February 1st, 2012
Title: The Ruler: 1972-1990
Artist: Gregory Isaacs
Label: VP Records / Roc-A-Fella
Formats: 2-CD + DVD set; LP
Release date: October 24, 2011
Title: Kings Bell
Label: 101 Distribution
Formats: CD; MP3
Release date: December 13, 2011
These two recent reggae releases point to different eras of reggae’s history as a genre: the classic reggae sound made iconic with the success of Bob Marley in the 1970s and the dancehall-influenced sound that began to take over in the 1990s.
The two-CD retrospective of Gregory Isaacs’s career, The Ruler, pays appropriate tribute to the man who many thought was going to be the “new” Bob Marley following Marley’s early demise. Isaacs, known as “Cool Ruler” or “Lonely Lover,” never achieved that level of fame, though he attained international success before his untimely death due to lung cancer in 1989. While the production values and instrumentation change drastically over the course of time, the constant on this compilation is Isaacs’s voice. Milo Miles, writing for the New York Times, once claimed Isaacs had “the most exquisite voice in reggae” and it is well-showcased here. Even in Isaacs’s early recordings, with wavering, occasionally out-of-tune instrumentals that make contemporary ears used to digital editing and Autotune cringe, his silky, clear baritone is a delight. This compilation hits all the high points, including “My Only Lover” (1972), his first international hit “Love is Overdue” (1974), his work with legendary producers Sly & Robbie in the late ’70s and early ‘80s, and “Night Nurse” (1982), arguably Isaacs’s most enduring hit. For Gregory Isaacs fans who may own most of the material already, there is a bonus DVD of Isaacs performing live in 1984. The liner notes, with an essay on Isaacs’s career and commentary on each track, round out the album. While devoted Isaacs fans might not get that much out of the material here, Bob Marley devotees or others who are just discovering “classic” reggae will be delighted, as well as anyone teaching classes on reggae or Jamaican music in general.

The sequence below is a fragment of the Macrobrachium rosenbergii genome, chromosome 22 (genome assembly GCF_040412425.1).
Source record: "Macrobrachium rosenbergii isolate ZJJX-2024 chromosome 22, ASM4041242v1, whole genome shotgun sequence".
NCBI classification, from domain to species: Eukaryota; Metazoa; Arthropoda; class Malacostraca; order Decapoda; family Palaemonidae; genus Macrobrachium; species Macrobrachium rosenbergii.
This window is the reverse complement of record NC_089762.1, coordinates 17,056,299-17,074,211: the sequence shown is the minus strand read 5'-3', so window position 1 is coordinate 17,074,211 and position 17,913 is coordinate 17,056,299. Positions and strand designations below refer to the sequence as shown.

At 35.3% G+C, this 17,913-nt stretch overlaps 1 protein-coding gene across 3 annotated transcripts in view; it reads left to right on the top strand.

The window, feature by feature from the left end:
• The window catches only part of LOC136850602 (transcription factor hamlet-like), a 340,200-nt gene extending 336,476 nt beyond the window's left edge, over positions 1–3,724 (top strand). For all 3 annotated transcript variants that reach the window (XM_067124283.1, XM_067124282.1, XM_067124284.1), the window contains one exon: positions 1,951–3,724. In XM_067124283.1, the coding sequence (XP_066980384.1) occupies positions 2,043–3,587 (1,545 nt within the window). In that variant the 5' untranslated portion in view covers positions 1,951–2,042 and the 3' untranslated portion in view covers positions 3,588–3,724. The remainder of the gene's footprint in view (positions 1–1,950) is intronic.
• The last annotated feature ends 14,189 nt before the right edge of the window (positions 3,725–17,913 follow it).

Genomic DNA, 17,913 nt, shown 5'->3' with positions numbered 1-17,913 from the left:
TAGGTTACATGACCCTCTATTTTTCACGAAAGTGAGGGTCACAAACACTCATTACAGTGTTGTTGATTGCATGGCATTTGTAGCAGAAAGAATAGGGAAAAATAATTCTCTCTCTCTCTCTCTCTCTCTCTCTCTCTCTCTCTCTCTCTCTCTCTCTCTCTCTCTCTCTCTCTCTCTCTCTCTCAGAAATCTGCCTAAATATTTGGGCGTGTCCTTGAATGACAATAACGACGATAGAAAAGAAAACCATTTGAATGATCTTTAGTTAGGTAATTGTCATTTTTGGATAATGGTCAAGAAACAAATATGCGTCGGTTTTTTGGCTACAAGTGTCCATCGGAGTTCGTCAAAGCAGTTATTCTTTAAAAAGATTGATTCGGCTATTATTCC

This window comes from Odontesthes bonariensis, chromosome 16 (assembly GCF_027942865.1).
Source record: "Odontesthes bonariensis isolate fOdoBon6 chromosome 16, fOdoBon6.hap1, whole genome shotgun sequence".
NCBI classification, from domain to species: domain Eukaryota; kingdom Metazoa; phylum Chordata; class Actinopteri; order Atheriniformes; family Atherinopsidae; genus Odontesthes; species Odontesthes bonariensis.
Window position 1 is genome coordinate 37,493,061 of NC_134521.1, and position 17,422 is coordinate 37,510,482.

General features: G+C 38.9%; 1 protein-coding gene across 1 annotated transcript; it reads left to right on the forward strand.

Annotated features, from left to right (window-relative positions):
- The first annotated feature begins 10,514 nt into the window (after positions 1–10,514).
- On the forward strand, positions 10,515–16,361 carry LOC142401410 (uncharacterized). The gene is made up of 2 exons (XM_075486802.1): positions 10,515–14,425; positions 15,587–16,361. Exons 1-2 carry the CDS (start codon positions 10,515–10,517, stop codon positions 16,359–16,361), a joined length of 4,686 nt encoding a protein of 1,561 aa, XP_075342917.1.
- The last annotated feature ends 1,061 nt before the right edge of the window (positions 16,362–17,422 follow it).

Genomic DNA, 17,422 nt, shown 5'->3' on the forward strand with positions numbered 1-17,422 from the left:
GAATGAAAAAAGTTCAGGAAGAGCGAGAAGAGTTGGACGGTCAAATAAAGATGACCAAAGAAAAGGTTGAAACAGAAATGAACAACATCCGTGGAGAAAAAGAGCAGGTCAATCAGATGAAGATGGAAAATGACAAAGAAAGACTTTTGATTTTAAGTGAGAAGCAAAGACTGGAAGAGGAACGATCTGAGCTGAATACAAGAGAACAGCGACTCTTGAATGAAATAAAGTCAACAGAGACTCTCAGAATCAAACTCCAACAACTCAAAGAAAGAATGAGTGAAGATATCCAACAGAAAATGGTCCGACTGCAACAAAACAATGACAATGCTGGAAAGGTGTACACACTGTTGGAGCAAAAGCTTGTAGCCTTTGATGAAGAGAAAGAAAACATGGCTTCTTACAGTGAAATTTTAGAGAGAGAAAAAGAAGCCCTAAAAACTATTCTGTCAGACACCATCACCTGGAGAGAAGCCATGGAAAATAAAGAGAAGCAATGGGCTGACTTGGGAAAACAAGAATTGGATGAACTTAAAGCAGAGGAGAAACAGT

Following is the promotional video featuring Isaacs performing in Brixton (from the DVD):
St. Croix-based Midnite are one of those bands that are so prolific you wonder who, besides the artist, keeps up with their releases. Their most recent album of new material, Kings Bell, was their fifth release of 2011 and they’ve already released their first album of 2012. Despite the almost frenetic release schedule, Kings Bell is full of well-produced, weighty tracks that are, like much of their previous work, decidedly message-focused. Vocalist Vaughn Benjamin’s raspy voice almost oozes roots reggae vibes and his staccato, hammer-like delivery brings to mind Caribbean vocalists more familiar to U.S. audiences like Sizzla and Shaggy. While the kind of delivery and the earnestness and devotion to social commentary that runs through Midnite’s music makes some tracks feel pedantic and repetitive, when it works, it works beautifully. The most solid track on the album, “Mongst I&I,” encourages us to “keep good relations” because we’re all one under Jah while also discussing geopolitical problems. The track does all of this all with a relaxed reggae backbeat and a melody that allows the peculiar raspiness and hoarseness of Benjamin’s voice to shine.
Following is the official music video for “Mongst I&I”:
These albums by Gregory Isaacs and Midnite offer glimpses into different points of reggae history and while both, particularly Kings Bell, have weak spots, they are certainly worth owning if you’re a reggae fan.
Reviewed by David Lewis
Review Genre(s): Reggae